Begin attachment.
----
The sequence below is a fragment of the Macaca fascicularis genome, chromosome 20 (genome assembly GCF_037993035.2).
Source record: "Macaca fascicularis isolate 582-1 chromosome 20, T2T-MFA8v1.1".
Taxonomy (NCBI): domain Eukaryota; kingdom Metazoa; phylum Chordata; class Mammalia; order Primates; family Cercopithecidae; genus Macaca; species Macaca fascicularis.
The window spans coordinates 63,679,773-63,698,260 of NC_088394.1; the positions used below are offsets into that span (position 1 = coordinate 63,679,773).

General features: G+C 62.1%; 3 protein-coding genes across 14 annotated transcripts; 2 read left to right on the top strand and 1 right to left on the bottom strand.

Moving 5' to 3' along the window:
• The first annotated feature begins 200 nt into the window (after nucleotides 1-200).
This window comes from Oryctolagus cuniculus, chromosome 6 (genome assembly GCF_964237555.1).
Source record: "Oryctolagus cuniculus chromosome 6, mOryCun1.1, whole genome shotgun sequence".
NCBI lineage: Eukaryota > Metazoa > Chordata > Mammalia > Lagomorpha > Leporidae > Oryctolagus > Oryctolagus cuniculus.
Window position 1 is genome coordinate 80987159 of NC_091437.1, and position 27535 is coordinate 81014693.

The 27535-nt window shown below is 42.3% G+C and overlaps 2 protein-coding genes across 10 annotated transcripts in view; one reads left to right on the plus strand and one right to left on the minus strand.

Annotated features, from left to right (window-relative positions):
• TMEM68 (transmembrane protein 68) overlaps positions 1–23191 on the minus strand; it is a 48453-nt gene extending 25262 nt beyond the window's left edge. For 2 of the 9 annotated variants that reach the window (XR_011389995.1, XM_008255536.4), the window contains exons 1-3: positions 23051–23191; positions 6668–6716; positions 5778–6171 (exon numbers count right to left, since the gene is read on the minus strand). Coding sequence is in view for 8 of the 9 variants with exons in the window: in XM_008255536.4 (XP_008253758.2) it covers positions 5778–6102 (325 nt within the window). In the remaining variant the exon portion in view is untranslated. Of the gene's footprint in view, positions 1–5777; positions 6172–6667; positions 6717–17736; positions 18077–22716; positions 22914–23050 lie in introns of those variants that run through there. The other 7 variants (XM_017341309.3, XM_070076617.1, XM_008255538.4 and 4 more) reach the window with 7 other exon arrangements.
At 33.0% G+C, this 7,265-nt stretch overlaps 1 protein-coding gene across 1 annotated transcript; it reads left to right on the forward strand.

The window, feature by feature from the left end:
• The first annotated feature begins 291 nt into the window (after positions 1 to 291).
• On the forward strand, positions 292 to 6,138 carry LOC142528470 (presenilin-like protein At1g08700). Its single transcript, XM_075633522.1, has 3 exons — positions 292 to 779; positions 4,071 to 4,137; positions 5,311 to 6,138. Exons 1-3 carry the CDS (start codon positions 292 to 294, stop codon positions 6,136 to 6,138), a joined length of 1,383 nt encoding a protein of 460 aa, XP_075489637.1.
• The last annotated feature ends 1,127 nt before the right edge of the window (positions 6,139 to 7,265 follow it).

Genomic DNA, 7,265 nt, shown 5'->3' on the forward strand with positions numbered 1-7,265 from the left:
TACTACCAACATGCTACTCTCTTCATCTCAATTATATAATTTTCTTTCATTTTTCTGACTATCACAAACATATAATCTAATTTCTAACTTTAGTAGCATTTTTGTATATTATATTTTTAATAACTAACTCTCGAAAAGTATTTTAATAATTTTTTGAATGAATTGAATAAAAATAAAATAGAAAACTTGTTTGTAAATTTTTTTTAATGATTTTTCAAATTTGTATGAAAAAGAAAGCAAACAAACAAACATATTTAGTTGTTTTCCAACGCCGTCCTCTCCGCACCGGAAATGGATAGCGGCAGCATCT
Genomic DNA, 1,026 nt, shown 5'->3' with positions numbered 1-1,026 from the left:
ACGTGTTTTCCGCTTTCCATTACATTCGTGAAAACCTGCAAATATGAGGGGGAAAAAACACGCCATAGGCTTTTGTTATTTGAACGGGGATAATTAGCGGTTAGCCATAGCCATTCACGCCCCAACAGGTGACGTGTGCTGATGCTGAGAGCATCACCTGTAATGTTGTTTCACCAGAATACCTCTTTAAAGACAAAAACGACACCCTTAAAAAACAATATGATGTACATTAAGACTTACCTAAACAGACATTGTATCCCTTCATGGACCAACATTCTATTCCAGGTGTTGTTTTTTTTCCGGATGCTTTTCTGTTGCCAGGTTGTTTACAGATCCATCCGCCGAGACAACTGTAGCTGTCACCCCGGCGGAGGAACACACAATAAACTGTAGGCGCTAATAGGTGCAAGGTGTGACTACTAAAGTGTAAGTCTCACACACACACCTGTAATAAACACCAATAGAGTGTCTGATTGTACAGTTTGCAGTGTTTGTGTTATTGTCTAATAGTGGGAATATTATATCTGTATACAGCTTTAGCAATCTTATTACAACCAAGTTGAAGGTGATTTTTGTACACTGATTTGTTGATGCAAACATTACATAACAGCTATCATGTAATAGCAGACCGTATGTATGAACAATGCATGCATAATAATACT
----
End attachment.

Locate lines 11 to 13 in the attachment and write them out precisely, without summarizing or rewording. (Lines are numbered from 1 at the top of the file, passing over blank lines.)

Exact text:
Window position 1 is genome coordinate 80987159 of NC_091437.1, and position 27535 is coordinate 81014693.

The 27535-nt window shown below is 42.3% G+C and overlaps 2 protein-coding genes across 10 annotated transcripts in view; one reads left to right on the plus strand and one right to left on the minus strand.

Annotated features, from left to right (window-relative positions):